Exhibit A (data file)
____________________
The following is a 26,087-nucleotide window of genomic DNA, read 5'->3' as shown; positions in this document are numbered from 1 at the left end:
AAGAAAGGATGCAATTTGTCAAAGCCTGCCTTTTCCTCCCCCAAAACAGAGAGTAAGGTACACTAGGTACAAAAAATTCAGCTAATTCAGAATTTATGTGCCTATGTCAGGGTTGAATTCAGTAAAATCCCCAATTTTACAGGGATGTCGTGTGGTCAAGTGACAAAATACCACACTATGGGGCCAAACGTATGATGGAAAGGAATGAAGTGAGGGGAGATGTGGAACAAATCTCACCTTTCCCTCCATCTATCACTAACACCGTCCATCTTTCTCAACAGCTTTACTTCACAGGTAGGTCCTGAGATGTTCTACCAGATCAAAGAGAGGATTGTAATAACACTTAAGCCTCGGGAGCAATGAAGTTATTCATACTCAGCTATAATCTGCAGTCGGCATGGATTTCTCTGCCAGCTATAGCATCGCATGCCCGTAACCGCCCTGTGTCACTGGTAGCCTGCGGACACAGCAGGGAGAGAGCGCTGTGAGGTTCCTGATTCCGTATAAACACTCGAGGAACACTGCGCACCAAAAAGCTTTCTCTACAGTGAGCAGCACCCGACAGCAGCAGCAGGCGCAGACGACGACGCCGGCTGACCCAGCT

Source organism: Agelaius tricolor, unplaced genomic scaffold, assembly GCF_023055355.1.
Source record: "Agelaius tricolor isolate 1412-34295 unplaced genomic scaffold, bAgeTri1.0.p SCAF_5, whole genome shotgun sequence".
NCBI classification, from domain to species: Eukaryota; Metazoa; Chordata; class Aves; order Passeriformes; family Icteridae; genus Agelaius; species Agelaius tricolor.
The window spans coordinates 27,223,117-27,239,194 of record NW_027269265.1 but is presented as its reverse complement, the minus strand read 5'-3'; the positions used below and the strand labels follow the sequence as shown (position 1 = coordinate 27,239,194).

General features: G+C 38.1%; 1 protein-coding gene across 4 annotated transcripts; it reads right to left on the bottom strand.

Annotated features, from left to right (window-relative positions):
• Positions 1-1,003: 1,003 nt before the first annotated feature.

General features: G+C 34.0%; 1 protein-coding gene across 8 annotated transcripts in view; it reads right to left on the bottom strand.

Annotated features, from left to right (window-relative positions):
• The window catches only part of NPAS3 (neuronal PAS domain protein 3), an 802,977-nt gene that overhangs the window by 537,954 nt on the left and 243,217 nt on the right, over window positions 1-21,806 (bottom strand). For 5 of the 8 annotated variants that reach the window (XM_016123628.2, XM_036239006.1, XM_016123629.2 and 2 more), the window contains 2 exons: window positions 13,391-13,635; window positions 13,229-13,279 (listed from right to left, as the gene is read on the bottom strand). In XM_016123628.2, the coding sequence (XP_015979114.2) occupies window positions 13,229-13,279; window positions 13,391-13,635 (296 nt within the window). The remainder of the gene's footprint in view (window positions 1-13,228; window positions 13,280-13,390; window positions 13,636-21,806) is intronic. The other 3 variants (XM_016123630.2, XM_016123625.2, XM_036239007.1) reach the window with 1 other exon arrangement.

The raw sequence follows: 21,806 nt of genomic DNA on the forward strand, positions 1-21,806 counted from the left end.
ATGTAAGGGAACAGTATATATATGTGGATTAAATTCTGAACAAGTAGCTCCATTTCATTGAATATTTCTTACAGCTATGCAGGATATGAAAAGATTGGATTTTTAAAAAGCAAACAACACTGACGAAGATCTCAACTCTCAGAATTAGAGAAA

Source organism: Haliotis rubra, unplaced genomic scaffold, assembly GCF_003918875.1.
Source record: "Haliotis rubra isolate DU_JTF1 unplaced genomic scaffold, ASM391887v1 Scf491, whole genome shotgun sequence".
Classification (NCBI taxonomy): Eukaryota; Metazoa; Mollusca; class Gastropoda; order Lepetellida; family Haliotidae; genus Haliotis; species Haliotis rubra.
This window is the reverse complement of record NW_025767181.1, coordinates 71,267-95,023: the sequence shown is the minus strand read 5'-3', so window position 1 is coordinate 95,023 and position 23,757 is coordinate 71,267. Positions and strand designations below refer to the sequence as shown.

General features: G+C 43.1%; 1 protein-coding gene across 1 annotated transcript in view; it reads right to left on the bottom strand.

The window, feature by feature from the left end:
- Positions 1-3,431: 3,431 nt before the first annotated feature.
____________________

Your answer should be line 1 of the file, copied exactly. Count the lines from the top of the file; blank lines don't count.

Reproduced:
The following is a 26,087-nucleotide window of genomic DNA, read 5'->3' as shown; positions in this document are numbered from 1 at the left end: